Friday, November 9
8:30 a.m. – 6:30 p.m.

Joukowsky Forum
Registration is required. Please register here.


Southeast Asian Studies Symposium
As the first major event regarding Southeast Asian Studies at Brown, this one-day conference will focus on the state of Southeast Asian/American studies in the New England area, and the relationship between the academic study of Southeast Asia and local Southeast Asian American organizations, activists and practitioners. The aim of the event is to engage not only faculty, but also local university students and larger publics in the Providence area to discuss the above topics. In addition, we hope this event can launch a public discussion on the current and future state of academic representation of Southeast Asia at Brown, examine the importance of the region as an area for critical study, create a platform for students, scholars and practitioners at Brown and in the local community to begin to work together on common goals, and to bring together and celebrate the great and many Southeast Asian/American groups at Brown and in the wider Providence community. This symposium is organized by the Southeast Asian Studies Initiative (SEASI), an academic organization at Brown dedicated to increasing academic representation of the Southeast Asian region and its diasporas, in collaboration with the Vietnamese Students Association, Brown University Singaporean Society, and Filipino Alliance (FA). The symposium is sponsored by the Cogut Institute for the Humanities, the Community Building Fund, the History Department, the International Relations Program, UCS New Initiatives Fund, and the Watson Institute for International and Public Affairs. Learn more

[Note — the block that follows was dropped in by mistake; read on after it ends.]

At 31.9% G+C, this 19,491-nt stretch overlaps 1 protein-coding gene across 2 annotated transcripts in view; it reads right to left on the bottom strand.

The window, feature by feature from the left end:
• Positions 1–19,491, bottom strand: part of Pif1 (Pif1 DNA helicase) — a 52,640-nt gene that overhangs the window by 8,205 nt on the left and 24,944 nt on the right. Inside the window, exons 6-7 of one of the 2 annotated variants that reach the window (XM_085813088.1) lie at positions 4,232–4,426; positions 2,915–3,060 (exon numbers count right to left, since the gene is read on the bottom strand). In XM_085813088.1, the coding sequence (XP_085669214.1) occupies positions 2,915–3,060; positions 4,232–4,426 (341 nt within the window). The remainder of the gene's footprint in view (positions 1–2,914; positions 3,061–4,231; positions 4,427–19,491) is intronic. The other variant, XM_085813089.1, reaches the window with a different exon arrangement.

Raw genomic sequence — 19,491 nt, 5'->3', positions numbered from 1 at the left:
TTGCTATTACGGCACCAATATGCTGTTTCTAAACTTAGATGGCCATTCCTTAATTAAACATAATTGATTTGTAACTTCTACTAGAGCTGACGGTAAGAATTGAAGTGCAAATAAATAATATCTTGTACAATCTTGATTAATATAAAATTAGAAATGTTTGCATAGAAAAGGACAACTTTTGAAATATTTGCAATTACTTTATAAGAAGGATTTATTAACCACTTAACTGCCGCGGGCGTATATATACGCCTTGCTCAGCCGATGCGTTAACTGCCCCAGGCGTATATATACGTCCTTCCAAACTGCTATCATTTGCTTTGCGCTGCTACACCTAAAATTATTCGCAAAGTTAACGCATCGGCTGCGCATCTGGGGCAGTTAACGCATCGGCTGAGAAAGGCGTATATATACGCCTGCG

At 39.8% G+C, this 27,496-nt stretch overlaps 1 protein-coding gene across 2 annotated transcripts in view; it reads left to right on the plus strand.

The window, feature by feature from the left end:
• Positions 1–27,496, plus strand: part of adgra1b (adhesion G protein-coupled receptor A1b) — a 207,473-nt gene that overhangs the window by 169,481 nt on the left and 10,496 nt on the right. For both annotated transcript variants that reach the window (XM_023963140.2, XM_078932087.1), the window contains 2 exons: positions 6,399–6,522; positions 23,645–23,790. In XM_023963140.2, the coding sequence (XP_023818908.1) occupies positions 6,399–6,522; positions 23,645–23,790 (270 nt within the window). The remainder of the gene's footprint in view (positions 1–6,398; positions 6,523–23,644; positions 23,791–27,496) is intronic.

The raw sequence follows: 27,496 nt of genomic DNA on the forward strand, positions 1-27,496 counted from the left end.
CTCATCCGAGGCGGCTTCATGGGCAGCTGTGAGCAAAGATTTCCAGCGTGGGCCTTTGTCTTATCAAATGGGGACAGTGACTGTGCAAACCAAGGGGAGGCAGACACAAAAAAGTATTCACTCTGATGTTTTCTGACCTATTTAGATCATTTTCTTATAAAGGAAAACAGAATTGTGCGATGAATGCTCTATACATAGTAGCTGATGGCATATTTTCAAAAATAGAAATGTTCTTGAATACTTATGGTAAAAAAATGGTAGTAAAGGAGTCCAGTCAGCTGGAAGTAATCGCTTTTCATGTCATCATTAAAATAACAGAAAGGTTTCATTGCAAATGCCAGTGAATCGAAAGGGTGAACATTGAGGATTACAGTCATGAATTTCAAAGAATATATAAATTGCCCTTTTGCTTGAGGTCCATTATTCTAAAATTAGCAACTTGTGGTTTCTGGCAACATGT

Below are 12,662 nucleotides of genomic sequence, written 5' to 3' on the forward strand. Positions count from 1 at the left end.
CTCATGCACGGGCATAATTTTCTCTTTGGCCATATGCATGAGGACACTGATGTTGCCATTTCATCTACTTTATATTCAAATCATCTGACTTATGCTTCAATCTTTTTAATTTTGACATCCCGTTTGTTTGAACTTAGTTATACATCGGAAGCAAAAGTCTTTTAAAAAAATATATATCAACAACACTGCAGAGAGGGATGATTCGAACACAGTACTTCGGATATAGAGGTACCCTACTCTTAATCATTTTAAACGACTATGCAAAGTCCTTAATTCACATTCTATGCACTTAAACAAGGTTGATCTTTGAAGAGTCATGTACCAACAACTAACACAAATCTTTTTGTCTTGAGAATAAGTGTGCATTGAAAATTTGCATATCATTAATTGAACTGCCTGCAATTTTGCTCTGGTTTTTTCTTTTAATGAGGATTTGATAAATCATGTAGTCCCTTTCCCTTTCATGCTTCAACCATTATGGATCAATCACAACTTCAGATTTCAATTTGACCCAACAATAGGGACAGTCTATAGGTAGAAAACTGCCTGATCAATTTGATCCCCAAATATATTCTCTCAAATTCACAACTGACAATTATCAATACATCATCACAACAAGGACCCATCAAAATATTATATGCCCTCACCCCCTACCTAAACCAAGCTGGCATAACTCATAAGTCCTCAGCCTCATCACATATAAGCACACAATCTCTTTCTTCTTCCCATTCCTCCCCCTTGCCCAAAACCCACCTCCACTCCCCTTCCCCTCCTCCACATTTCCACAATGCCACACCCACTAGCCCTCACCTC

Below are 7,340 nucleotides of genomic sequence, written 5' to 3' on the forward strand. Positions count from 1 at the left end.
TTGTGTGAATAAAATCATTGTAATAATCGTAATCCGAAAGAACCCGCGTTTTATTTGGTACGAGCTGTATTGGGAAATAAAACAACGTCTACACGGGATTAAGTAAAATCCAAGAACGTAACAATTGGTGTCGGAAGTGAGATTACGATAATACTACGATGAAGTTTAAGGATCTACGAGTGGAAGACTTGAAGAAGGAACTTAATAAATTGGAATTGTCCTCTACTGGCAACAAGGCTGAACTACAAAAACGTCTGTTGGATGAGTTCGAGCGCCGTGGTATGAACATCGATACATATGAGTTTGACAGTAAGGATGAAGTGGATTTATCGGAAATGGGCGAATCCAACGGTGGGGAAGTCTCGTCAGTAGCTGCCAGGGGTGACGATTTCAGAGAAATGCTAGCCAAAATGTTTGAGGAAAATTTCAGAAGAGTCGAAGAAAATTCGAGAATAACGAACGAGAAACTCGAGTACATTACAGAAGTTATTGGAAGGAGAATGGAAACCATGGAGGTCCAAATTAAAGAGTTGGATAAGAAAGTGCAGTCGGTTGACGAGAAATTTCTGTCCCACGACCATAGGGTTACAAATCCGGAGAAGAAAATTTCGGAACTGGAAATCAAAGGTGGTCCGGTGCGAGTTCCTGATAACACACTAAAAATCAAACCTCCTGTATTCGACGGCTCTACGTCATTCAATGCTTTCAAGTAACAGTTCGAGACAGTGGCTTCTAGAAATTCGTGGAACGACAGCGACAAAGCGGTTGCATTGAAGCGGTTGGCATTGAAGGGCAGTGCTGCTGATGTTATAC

Saturday, November 10th
9 a.m. - 6 p.m.
Kasper Multipurpose Room

RSVP for your free ticket through the Eventbrite Link 

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Conference: Korea-America Student Conference
Deadline: Rolling. Applications accepted until December 31.
Conference Dates: July 2019
To Apply: Apply online.
Eligibility: Full-time undergraduate and graduate students